This is even an issue with short times scales with experiments used to investigate consciousness. In masking experiments, critical images are shown very quickly and with distractor stimuli in close temporal proximity, yielding reports of non-awareness to the critical stimuli.

    It might be that the critical stim never reached consciousness because it was replaced to quickly in the perceptual memory buffer (the usual interpretation) or it could be that it indeed reached consciousness, however briefly, but was kept from being encoded in longer term stores.

  4. steve12, I agree conceptually that consciousness is not tantamount to attention. We know unconscious “awareness” occurs on some level (like the “cocktail party” effect where someone can hear their own name spoken by someone else, as if part of them were listening in to the other conversation the whole time).

    But it also seems that the attention literature is the closest thing we have to experimental studies on consciousness, and that if you wanted to really deeply study consciousness from an experimental perspective, attention is where it’s at. Do you get that impression as well?

  5. Your point about timescales is spot on. Just browse the literature on Benjamin Libet’s experiments for a flavor of the complexity of measuring awareness: http://en.wikipedia.org/wiki/Benjamin_Libet#Implications_of_Libet.27s_experiments

  6. steve12 says:

    The Libet stuff always freaks me out. It’s a cool experiment, but ultimately I think Dennett’s right. He’s the go to guy when I wanna feel rationale yet retain my high locus of control:

    Re: attention, I agree with you: it’s as close to an operationalization as we may have, but it’s not the same thing that I think most people mean when they wonder how consciousness works, or why we’re conscious. I could as easily say that working memory is consciousness. And this is setting aside that attention itself is not that easy to define, and is often confused with WM!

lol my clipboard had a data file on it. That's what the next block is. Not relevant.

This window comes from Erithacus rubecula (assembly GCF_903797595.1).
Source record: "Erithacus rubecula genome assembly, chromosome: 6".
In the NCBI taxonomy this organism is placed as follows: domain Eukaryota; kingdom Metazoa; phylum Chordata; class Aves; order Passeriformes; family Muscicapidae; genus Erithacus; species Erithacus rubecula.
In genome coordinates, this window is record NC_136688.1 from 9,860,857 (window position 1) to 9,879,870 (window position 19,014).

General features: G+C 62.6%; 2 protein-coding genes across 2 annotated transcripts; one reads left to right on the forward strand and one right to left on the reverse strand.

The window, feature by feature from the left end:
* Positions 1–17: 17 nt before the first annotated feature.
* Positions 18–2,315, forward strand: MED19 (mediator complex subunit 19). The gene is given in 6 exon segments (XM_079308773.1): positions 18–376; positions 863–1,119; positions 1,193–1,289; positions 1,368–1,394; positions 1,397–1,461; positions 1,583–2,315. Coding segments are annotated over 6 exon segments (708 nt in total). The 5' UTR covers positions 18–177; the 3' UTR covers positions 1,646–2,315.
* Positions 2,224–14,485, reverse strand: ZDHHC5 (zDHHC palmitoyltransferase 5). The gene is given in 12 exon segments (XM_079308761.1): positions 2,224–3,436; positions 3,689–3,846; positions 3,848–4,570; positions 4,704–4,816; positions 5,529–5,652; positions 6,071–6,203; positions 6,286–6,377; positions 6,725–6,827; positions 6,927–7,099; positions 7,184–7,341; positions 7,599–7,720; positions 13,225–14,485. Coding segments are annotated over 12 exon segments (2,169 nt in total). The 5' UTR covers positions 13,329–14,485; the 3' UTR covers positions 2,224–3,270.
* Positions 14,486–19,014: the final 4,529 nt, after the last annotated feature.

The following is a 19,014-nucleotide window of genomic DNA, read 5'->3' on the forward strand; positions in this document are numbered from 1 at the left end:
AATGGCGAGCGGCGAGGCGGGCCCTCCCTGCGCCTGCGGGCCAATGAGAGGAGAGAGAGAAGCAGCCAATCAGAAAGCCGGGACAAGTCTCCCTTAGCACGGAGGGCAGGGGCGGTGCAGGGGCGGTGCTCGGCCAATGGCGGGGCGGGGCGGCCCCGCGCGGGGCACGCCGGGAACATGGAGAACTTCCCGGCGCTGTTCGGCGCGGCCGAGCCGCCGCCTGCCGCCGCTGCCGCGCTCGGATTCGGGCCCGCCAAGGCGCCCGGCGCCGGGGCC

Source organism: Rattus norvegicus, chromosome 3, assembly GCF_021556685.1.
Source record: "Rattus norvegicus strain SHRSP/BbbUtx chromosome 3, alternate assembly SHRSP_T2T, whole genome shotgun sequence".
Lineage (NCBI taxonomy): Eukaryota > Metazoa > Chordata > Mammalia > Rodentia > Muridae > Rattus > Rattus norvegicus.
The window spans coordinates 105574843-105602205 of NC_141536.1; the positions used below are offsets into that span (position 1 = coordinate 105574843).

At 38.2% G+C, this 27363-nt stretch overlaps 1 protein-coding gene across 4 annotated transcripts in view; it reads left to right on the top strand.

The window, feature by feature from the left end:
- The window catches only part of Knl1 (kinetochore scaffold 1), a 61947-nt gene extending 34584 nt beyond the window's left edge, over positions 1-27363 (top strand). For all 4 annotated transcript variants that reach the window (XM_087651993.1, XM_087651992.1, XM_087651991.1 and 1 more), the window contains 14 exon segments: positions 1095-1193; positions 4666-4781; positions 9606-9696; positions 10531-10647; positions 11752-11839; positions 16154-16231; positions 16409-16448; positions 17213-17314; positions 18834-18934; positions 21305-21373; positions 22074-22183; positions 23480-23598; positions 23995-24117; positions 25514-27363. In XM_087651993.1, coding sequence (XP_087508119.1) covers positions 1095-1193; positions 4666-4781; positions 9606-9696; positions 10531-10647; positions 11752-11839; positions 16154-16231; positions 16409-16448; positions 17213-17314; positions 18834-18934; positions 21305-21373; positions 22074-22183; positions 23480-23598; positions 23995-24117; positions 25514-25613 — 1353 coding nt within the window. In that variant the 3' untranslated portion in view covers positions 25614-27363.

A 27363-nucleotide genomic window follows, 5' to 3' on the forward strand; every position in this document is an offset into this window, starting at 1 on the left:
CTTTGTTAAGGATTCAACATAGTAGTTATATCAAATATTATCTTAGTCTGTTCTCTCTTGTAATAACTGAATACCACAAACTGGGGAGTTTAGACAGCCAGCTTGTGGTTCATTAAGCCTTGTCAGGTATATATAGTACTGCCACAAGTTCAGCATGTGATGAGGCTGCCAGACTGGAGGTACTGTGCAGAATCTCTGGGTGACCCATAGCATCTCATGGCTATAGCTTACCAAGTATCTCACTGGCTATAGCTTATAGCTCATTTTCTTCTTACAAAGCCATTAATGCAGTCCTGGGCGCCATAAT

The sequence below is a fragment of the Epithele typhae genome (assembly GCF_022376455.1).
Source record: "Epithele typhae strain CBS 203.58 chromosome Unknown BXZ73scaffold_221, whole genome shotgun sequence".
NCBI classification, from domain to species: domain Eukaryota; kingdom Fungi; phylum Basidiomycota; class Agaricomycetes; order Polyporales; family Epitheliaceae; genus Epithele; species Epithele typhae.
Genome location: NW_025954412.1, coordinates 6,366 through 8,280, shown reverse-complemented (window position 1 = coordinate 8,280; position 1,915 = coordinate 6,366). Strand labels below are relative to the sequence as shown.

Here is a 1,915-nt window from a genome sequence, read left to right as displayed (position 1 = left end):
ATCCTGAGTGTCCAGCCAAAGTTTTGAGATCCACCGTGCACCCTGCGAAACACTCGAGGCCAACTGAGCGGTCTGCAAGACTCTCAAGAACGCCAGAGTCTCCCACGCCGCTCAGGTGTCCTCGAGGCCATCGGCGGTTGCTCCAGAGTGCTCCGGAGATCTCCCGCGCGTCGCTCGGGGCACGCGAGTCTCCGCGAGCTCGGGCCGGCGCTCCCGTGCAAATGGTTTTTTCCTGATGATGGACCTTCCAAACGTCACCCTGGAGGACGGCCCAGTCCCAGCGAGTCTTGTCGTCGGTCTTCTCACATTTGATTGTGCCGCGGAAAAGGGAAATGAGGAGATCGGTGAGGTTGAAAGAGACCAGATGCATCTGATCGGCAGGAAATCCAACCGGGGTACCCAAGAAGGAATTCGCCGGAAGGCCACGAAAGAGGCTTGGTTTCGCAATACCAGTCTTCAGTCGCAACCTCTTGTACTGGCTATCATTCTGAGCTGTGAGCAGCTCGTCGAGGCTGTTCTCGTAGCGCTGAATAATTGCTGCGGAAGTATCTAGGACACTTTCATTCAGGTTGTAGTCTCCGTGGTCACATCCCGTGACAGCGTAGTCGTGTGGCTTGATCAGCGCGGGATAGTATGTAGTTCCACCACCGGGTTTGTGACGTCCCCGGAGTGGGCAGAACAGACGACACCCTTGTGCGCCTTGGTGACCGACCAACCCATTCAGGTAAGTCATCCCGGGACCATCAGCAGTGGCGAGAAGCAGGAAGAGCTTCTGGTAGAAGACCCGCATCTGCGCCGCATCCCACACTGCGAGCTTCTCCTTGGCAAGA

I think there’s also some confusion re: the Q itself. If we want some grand answer as to how and why we experience qualia (with apologies to Dennett), I’m not sure we’re getting that from science. That’s more of a metaphysical question and I think this is part of the reason that consciousness is so hard to define scientifically: what we often (cerainly me, anyway) really want is not a scientific Q.

    So yeah – I do think investigating attention, WM, executive functions (a concept we’re all uncomfortable with!) etc. and finding the neural processes / substrate thereof will give us insight into consciousness and awareness, but I think this will be a neuroscientific reckoning more than a grand epiphany.

  7. BillyJoe7 says:

    It’s going to be difficult to prove one way or the other, but what are the odds that, between lapsing into a coma and dying, there wouldn’t be a point where you would be still alive but unconscious. And what are the odds that, whilst asleep, there wouldn’t be a time when you are not also unconscious. In fact, it doesn’t seem reasonable to think that unconsciousness and dead would necessarily be synonymous.

  8. SimonW says:

    Of course it is semantics.

    The word, like all words(?), means what people use it for. In my experience (and a neurologist may encounter different uses), “unconscious” is an “excuse” type phrase.

    So and so couldn’t defend themselves because they were unconscious.
    I was unconscious at the time and unable to …..

    So I’d suggest it often means lacking sufficient mental alertness to takes desirable actions, or to remember what happened, and in this sense is applied to many states of altered consciousness.

    Like all words it has more meanings. People talk about unconscious mind, meaning actions taken without the person being aware of them, and a whole host of sloppy or weird concepts that make little sense.

    Probably when being a skeptic it is a word to avoid precisely because the meaning of conscious itself is so vague. So if someone is asleep, or in a coma, or soporific due to drugs, say that.

  9. dottornomade says: